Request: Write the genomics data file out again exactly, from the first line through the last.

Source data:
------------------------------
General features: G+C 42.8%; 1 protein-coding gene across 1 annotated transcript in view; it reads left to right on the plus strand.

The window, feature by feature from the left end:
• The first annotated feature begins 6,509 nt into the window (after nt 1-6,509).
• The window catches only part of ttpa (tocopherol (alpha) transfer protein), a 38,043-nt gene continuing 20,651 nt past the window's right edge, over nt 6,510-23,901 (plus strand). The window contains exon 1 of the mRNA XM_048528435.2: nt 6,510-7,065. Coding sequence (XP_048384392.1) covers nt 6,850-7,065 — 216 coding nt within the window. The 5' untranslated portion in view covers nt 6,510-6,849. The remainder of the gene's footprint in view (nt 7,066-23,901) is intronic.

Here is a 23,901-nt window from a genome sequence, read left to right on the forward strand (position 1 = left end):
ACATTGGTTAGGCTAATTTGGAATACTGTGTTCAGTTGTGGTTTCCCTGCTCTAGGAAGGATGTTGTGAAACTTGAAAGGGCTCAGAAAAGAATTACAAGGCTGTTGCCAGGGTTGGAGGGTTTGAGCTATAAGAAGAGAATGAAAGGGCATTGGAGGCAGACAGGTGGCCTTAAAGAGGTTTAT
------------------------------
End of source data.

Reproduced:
General features: G+C 42.8%; 1 protein-coding gene across 1 annotated transcript in view; it reads left to right on the plus strand.

The window, feature by feature from the left end:
• The first annotated feature begins 6,509 nt into the window (after nt 1-6,509).
• The window catches only part of ttpa (tocopherol (alpha) transfer protein), a 38,043-nt gene continuing 20,651 nt past the window's right edge, over nt 6,510-23,901 (plus strand). The window contains exon 1 of the mRNA XM_048528435.2: nt 6,510-7,065. Coding sequence (XP_048384392.1) covers nt 6,850-7,065 — 216 coding nt within the window. The 5' untranslated portion in view covers nt 6,510-6,849. The remainder of the gene's footprint in view (nt 7,066-23,901) is intronic.

Here is a 23,901-nt window from a genome sequence, read left to right on the forward strand (position 1 = left end):
ACATTGGTTAGGCTAATTTGGAATACTGTGTTCAGTTGTGGTTTCCCTGCTCTAGGAAGGATGTTGTGAAACTTGAAAGGGCTCAGAAAAGAATTACAAGGCTGTTGCCAGGGTTGGAGGGTTTGAGCTATAAGAAGAGAATGAAAGGGCATTGGAGGCAGACAGGTGGCCTTAAAGAGGTTTAT